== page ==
Intellectual / Professional skills & abilities:
By the end of the module you should be able to:
• present doctrinal and socio-legal arguments on international criminal procedure, both orally and in writing.

Personal Values Attributes (Global / Cultural awareness, Ethics, Curiosity) (PVA):

By the end of the module you should have developed the ability to:

How will I be assessed?

Formative assessment
Students will be given opportunities to submit short opinions that will receive written and/or oral feedback as appropriate, which can be used, as part of their reflective development, to prepare for their summative assessment.

Summative assessment

Students will be assessed by way of written coursework (essay) of 3,000 words or less. Students will be given a choice of essay questions from which they will answer one.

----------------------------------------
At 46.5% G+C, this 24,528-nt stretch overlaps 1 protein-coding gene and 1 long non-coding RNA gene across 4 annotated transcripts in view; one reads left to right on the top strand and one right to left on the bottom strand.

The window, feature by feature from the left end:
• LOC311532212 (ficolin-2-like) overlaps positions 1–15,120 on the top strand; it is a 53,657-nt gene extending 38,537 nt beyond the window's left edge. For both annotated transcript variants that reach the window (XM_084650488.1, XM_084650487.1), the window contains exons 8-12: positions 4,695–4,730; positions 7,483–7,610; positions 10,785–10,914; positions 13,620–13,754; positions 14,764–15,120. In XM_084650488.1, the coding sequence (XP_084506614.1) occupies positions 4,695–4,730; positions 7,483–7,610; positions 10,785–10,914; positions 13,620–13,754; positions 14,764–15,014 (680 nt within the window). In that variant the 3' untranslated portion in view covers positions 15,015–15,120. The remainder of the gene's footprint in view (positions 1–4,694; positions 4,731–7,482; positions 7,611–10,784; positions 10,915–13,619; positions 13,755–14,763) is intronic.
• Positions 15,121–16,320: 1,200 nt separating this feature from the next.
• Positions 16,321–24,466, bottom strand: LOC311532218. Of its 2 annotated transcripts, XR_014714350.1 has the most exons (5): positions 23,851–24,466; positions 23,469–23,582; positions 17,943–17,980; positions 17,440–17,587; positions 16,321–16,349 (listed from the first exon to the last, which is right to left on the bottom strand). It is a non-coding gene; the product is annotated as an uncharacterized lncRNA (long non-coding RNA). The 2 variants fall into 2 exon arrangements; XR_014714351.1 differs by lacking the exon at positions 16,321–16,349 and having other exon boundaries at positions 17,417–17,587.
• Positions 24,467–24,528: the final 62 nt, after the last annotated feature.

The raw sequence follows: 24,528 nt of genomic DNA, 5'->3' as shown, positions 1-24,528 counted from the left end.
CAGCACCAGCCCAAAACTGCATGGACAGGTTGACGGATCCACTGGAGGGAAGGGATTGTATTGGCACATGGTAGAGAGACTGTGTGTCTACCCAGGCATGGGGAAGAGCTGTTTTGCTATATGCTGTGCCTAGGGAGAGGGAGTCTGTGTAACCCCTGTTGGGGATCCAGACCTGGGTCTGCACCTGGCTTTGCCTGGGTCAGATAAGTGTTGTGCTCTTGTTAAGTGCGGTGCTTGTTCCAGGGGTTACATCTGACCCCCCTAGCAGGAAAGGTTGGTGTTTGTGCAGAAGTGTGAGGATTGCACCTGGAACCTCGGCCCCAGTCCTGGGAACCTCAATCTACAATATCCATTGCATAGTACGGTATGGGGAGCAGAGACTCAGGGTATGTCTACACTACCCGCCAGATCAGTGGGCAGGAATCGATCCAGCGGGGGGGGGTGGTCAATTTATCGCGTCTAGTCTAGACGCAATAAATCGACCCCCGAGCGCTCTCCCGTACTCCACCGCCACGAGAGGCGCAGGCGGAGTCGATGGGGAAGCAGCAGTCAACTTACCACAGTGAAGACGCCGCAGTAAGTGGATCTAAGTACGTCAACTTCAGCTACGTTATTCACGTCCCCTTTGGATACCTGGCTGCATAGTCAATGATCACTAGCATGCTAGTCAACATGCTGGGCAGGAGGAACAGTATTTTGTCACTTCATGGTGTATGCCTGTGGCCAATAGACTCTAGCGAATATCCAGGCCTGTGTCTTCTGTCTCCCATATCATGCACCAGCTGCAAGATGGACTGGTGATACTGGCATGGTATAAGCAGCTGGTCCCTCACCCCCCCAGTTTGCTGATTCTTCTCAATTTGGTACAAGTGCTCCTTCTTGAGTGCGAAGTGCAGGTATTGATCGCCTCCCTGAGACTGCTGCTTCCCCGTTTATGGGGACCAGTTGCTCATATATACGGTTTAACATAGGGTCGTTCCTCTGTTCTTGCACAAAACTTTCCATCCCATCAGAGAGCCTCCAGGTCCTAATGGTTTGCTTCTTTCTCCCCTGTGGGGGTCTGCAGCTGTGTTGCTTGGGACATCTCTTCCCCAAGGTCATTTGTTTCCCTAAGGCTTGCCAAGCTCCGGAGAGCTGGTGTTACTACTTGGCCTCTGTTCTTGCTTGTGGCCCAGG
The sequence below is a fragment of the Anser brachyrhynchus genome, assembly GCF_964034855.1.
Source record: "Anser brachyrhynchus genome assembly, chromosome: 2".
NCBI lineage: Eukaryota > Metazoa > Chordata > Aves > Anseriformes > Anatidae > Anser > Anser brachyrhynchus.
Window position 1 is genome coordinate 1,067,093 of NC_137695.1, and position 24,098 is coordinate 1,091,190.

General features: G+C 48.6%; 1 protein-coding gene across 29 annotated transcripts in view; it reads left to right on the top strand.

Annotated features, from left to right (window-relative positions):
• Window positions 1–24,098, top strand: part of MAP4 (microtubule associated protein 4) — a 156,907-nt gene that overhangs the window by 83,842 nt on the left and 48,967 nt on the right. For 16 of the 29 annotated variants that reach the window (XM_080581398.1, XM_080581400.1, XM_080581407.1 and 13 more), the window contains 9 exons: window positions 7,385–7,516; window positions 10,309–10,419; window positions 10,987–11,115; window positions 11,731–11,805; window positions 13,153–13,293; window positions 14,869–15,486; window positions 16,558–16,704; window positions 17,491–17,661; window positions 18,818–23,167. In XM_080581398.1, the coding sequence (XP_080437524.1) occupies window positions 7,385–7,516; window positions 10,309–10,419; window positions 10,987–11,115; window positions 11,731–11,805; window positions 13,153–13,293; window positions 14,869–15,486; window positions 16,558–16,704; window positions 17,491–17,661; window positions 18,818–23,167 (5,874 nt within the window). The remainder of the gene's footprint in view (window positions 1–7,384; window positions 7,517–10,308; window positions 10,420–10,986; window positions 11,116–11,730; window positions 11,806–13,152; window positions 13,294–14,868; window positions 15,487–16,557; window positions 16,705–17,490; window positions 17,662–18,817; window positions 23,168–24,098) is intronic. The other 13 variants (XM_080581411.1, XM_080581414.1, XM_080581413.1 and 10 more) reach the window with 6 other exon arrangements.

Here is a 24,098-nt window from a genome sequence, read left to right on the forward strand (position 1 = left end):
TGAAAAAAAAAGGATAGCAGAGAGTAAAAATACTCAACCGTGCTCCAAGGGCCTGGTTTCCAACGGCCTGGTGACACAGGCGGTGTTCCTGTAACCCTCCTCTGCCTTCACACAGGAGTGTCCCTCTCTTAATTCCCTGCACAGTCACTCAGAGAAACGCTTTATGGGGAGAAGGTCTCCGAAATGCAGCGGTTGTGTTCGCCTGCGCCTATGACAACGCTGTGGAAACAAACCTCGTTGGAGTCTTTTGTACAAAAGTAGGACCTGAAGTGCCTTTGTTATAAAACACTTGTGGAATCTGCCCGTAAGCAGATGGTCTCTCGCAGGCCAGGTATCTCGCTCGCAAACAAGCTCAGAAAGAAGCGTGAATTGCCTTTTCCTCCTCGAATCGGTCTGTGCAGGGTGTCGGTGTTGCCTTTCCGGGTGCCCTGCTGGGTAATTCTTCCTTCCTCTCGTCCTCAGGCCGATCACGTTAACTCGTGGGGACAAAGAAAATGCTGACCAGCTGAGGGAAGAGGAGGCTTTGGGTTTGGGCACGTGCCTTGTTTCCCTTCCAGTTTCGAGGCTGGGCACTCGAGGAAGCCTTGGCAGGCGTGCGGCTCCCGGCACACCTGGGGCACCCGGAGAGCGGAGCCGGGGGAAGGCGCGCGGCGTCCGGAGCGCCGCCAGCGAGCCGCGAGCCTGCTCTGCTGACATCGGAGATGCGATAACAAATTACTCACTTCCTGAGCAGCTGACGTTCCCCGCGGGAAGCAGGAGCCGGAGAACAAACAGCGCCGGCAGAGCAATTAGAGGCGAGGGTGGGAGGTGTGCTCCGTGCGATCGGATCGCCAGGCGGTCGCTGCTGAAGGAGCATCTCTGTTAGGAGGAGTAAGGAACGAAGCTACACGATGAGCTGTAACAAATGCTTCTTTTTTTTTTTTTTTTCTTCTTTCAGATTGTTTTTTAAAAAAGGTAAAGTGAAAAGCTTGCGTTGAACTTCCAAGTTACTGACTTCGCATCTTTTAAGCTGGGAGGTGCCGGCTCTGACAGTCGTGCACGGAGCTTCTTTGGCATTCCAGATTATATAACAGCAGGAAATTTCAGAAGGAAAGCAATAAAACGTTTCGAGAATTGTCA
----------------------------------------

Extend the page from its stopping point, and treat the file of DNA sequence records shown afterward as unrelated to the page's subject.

Assessment Criteria and Grade-Related Criteria will be made available to you to support you in completing assessments. Grade-Related Descriptors are descriptions of the level of skills, knowledge and/or attributes that you need to demonstrate in order achieve a certain grade or mark in an assessment, providing a mechanism by which the quality of an assessment can be measured and placed within the overall set of marks.





Module abstract